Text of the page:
My new job with Oyster.com came as the perfect solution to a problem Brent and I had been struggling with for the past few months: He was ready to move back to Canada to build his career; I wanted to keep traveling. This job allows us to have the best of everything – we can have a home base in Canada without me having to slow down on traveling.
At first, I was so happy when I got the job and everything fell neatly into place, and then I suddenly realized I hadn’t really thought through what it would be like to move back to Canada. Over the last few years since we left Toronto, I guess I always imagined I could just pop back into my old life whenever I felt like it. But the truth is that I can never really go back “home” because home has changed and so have I.
Reverse Culture Shock is Real
I’ll be honest: When I read other blogs and articles about reverse culture shock I thought it was kind of a made-up concept. It seemed like an excuse for people to make themselves feel special and keep name dropping about their travels: “It’s so hard to eat this fake Thai food after trying the real thing”; “I just can’t deal with the rudeness of Western culture after living in Japan”.
Brent and I hadn’t spent more than two weeks in Canada in the last three years. When we first came back, it felt like our usual trips home – an exciting blur of seeing old friends, eating all the foods we’d been craving, and visiting familiar places that we’d missed.
But the longer we stayed, the more those feelings began to change. I kept gearing up for pleasurable waves of nostalgia when I would eat at a restaurant I used to love or walk down a street I used to live on, but most of these experiences just fell flat somehow. People seemed pushier and louder than I remembered.
I never appreciated how easy it was for me to tune out in Asia. I was always learning the language and I had to focus hard to understand anything at all. The side effect of this was that it could block everything out if I wanted to. Now, I’m surrounded by English-speakers again and there are all these conversations between strangers and big advertisements that push themselves into my mind everywhere I go and I can’t help but notice and understand all of it. It feels oddly intrusive.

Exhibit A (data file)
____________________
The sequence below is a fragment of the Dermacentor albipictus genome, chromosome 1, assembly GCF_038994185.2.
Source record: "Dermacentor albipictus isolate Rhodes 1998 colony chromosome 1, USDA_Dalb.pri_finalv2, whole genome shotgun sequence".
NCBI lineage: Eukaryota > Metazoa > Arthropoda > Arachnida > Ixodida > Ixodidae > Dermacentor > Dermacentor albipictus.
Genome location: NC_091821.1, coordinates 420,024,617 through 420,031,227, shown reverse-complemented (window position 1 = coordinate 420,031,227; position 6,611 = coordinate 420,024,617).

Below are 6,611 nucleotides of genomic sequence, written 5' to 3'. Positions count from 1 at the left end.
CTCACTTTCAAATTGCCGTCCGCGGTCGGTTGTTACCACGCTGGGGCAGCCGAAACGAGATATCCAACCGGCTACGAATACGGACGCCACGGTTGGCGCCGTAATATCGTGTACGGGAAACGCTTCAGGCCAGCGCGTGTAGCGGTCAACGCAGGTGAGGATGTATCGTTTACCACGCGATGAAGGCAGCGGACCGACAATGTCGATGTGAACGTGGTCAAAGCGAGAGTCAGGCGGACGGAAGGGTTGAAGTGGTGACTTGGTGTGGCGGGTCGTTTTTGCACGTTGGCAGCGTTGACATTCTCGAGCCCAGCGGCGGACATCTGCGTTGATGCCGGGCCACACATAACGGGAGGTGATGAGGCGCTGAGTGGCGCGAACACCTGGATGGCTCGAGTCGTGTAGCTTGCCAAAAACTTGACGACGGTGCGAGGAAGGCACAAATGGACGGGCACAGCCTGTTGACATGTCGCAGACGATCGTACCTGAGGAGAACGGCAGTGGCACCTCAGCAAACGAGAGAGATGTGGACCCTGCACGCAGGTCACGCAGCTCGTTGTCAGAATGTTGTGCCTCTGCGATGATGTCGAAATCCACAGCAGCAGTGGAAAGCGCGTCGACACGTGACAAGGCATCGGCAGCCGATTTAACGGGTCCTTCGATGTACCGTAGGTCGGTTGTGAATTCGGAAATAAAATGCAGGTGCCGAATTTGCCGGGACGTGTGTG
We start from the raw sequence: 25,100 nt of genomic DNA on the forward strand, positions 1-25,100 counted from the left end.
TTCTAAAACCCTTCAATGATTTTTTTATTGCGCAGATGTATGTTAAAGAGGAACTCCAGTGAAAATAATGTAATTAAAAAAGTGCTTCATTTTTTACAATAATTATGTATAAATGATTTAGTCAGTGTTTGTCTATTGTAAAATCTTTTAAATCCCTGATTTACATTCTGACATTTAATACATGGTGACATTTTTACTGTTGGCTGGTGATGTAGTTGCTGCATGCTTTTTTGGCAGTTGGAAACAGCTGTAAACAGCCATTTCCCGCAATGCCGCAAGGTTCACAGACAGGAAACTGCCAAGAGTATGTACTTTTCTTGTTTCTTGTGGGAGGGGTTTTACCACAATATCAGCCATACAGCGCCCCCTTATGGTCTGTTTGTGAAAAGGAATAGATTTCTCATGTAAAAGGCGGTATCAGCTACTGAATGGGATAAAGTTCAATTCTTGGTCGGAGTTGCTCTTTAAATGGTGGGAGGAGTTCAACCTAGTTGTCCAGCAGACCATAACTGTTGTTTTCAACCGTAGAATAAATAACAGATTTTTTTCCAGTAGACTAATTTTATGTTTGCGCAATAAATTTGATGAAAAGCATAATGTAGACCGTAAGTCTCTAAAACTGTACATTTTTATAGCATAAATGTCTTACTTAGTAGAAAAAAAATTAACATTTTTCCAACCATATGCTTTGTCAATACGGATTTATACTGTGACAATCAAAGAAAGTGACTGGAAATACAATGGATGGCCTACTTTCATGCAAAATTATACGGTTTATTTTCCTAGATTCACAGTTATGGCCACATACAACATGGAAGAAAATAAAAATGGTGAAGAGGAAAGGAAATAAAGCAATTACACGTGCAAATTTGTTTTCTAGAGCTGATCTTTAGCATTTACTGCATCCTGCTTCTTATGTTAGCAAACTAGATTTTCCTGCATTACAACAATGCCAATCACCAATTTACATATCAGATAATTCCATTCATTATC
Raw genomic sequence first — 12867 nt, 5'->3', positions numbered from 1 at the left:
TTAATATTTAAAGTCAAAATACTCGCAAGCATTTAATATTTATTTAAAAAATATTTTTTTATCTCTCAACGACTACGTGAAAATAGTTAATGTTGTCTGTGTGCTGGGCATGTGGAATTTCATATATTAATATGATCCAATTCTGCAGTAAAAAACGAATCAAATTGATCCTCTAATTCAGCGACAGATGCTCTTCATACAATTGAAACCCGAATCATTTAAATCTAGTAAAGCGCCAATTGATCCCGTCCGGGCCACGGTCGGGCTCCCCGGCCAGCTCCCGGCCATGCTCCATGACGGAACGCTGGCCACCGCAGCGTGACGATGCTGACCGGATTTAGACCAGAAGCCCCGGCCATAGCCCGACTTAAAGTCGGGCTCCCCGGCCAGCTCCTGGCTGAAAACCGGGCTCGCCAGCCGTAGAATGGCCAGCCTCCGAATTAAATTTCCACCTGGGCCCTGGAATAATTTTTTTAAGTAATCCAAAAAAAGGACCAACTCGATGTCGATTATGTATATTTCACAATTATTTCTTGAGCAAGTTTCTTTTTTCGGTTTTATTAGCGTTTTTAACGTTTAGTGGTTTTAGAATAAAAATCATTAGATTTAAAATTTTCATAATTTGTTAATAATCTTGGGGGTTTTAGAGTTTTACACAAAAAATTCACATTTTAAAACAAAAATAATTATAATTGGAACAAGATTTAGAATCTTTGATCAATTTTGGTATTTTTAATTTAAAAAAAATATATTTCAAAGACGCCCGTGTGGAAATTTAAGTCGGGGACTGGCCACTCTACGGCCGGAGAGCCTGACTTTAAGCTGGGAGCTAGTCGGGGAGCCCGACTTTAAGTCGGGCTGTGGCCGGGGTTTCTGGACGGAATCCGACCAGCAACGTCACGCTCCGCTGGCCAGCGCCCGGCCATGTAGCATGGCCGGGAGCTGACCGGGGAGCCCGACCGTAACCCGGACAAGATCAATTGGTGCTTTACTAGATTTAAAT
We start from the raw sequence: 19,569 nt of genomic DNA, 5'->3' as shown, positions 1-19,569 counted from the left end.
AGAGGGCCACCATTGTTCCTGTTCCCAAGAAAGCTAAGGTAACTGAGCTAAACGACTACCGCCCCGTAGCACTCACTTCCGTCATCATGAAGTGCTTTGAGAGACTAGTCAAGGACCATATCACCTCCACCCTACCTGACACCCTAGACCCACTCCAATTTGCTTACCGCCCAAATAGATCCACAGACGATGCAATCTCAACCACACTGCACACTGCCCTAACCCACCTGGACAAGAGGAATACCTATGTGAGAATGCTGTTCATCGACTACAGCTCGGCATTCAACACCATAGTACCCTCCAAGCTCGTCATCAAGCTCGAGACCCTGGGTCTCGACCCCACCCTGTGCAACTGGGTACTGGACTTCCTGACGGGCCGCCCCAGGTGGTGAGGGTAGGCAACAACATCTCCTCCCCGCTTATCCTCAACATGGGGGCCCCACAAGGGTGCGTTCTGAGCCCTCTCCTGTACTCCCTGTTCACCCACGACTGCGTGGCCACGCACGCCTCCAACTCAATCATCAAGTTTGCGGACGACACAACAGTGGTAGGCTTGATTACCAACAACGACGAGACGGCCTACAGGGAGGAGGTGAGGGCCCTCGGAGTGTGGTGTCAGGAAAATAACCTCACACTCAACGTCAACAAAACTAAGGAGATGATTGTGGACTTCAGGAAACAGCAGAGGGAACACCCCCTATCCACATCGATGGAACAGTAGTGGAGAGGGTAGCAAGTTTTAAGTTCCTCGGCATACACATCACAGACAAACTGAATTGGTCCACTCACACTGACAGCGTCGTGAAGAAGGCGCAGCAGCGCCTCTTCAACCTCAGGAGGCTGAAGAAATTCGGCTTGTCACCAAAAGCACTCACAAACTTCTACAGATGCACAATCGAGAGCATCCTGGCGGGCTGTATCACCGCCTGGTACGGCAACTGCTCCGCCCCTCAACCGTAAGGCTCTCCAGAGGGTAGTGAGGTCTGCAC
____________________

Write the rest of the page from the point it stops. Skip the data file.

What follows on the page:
Reverse culture shock is a difficult phenomenon to pin down and describe because it’s the net result of so many little feelings and interactions, but there’s no question that it’s real and that I feel it.
I Miss the Weirdest Foods from Different Countries
Last year, I wrote about craving all kinds of strange foods from home when I was living in different countries as an expat. I was living and traveling in countries known for their amazing cuisine and although I definitely took full advantage of this, I also found myself missing foods from home. I finally have access to all those foods I’ve been missing and, of course, I now find myself craving dishes from my homes in Asia.
I can certainly get international food here, but it just isn’t the same. I specifically want the cheap conveyor belt sushi from the restaurant near our home in Takayama, and the Massaman curry cooked in this family-run restaurant down a little alley in Chiang Mai.
You Can’t Really Go Back Home
I’m not better than the person I was when I lived in Toronto three years ago, but I’m definitely different. Culture isn’t static and Toronto has changed too. The differences are subtle and barely even nameable, but it’s somehow not the same place I left in 2011. The city feels a bit like an old friend that I care about, but we’ve simply grown apart over the years and we just don’t have anything to talk about anymore.
Brent and I initially gravitated towards moving back to Toronto. It seemed like a natural choice. It’s where we used to live, which means most of our friends are still there, plus it puts us less than a few hours away from both of our families. Yet, we both felt little enthusiasm as we began the apartment hunt, and a definite reluctance to commit to a year-long lease, the lingering effects of reverse culture shock.
We were lucky enough to be offered a chance to housesit for a friend for the next few months. It will give us more time to consider exactly where we want to put down more permanent roots. I’m starting to think it might need to be a completely new city – one where we’re not trying to return to the past but instead creating a new home from scratch, just like we did when we were expats.